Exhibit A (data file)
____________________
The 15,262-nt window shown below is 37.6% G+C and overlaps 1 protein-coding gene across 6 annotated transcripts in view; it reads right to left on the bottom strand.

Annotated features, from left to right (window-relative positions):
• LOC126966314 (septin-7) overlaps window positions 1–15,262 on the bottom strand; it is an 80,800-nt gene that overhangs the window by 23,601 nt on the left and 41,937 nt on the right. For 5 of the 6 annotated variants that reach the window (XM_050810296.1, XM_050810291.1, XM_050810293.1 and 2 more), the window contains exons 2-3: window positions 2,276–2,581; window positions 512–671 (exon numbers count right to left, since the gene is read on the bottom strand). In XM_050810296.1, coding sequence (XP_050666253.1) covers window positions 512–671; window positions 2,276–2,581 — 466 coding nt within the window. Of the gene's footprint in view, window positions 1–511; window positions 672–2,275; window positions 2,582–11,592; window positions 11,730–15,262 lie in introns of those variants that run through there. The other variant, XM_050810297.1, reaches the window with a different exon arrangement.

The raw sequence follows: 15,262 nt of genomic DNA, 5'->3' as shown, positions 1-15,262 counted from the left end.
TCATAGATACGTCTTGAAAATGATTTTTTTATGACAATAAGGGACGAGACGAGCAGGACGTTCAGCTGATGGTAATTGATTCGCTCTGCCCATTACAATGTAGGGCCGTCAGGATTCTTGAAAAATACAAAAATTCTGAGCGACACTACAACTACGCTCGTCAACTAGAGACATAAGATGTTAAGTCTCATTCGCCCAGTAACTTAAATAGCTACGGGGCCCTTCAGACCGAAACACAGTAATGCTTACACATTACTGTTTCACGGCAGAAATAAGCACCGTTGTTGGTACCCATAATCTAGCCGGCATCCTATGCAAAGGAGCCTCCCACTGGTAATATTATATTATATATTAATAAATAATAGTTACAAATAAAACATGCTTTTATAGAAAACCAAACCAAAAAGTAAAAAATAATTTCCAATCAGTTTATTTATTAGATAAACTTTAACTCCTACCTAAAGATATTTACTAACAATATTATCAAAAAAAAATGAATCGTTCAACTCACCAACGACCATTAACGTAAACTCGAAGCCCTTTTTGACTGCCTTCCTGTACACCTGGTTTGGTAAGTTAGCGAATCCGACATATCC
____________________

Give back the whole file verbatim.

The 15,262-nt window shown below is 37.6% G+C and overlaps 1 protein-coding gene across 6 annotated transcripts in view; it reads right to left on the bottom strand.

Annotated features, from left to right (window-relative positions):
• LOC126966314 (septin-7) overlaps window positions 1–15,262 on the bottom strand; it is an 80,800-nt gene that overhangs the window by 23,601 nt on the left and 41,937 nt on the right. For 5 of the 6 annotated variants that reach the window (XM_050810296.1, XM_050810291.1, XM_050810293.1 and 2 more), the window contains exons 2-3: window positions 2,276–2,581; window positions 512–671 (exon numbers count right to left, since the gene is read on the bottom strand). In XM_050810296.1, coding sequence (XP_050666253.1) covers window positions 512–671; window positions 2,276–2,581 — 466 coding nt within the window. Of the gene's footprint in view, window positions 1–511; window positions 672–2,275; window positions 2,582–11,592; window positions 11,730–15,262 lie in introns of those variants that run through there. The other variant, XM_050810297.1, reaches the window with a different exon arrangement.

The raw sequence follows: 15,262 nt of genomic DNA, 5'->3' as shown, positions 1-15,262 counted from the left end.
TCATAGATACGTCTTGAAAATGATTTTTTTATGACAATAAGGGACGAGACGAGCAGGACGTTCAGCTGATGGTAATTGATTCGCTCTGCCCATTACAATGTAGGGCCGTCAGGATTCTTGAAAAATACAAAAATTCTGAGCGACACTACAACTACGCTCGTCAACTAGAGACATAAGATGTTAAGTCTCATTCGCCCAGTAACTTAAATAGCTACGGGGCCCTTCAGACCGAAACACAGTAATGCTTACACATTACTGTTTCACGGCAGAAATAAGCACCGTTGTTGGTACCCATAATCTAGCCGGCATCCTATGCAAAGGAGCCTCCCACTGGTAATATTATATTATATATTAATAAATAATAGTTACAAATAAAACATGCTTTTATAGAAAACCAAACCAAAAAGTAAAAAATAATTTCCAATCAGTTTATTTATTAGATAAACTTTAACTCCTACCTAAAGATATTTACTAACAATATTATCAAAAAAAAATGAATCGTTCAACTCACCAACGACCATTAACGTAAACTCGAAGCCCTTTTTGACTGCCTTCCTGTACACCTGGTTTGGTAAGTTAGCGAATCCGACATATCC